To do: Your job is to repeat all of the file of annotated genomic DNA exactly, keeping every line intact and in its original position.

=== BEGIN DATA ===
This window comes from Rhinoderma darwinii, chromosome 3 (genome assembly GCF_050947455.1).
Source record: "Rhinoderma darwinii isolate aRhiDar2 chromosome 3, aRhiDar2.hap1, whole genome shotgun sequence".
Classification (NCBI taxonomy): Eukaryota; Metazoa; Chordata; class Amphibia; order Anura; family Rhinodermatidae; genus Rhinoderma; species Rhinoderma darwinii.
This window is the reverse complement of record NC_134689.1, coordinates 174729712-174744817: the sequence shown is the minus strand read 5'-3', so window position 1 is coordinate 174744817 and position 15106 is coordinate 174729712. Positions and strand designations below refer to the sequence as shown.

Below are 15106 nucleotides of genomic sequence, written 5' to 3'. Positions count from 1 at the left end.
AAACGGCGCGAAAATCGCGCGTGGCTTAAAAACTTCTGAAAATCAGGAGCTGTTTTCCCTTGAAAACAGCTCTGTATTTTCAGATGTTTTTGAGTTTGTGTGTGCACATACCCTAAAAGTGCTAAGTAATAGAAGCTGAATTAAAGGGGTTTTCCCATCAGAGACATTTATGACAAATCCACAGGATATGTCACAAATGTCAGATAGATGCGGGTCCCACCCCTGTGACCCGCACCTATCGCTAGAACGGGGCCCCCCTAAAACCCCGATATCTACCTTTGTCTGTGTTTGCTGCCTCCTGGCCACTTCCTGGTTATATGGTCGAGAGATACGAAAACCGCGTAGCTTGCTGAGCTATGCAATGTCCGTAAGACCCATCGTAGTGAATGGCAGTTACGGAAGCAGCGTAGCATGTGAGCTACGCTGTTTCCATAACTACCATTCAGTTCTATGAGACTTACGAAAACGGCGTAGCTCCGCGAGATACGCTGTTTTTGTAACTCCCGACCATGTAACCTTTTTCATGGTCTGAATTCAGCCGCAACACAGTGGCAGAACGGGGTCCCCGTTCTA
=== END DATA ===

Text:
This window comes from Rhinoderma darwinii, chromosome 3 (genome assembly GCF_050947455.1).
Source record: "Rhinoderma darwinii isolate aRhiDar2 chromosome 3, aRhiDar2.hap1, whole genome shotgun sequence".
Classification (NCBI taxonomy): Eukaryota; Metazoa; Chordata; class Amphibia; order Anura; family Rhinodermatidae; genus Rhinoderma; species Rhinoderma darwinii.
This window is the reverse complement of record NC_134689.1, coordinates 174729712-174744817: the sequence shown is the minus strand read 5'-3', so window position 1 is coordinate 174744817 and position 15106 is coordinate 174729712. Positions and strand designations below refer to the sequence as shown.

Below are 15106 nucleotides of genomic sequence, written 5' to 3'. Positions count from 1 at the left end.
AAACGGCGCGAAAATCGCGCGTGGCTTAAAAACTTCTGAAAATCAGGAGCTGTTTTCCCTTGAAAACAGCTCTGTATTTTCAGATGTTTTTGAGTTTGTGTGTGCACATACCCTAAAAGTGCTAAGTAATAGAAGCTGAATTAAAGGGGTTTTCCCATCAGAGACATTTATGACAAATCCACAGGATATGTCACAAATGTCAGATAGATGCGGGTCCCACCCCTGTGACCCGCACCTATCGCTAGAACGGGGCCCCCCTAAAACCCCGATATCTACCTTTGTCTGTGTTTGCTGCCTCCTGGCCACTTCCTGGTTATATGGTCGAGAGATACGAAAACCGCGTAGCTTGCTGAGCTATGCAATGTCCGTAAGACCCATCGTAGTGAATGGCAGTTACGGAAGCAGCGTAGCATGTGAGCTACGCTGTTTCCATAACTACCATTCAGTTCTATGAGACTTACGAAAACGGCGTAGCTCCGCGAGATACGCTGTTTTTGTAACTCCCGACCATGTAACCTTTTTCATGGTCTGAATTCAGCCGCAACACAGTGGCAGAACGGGGTCCCCGTTCTA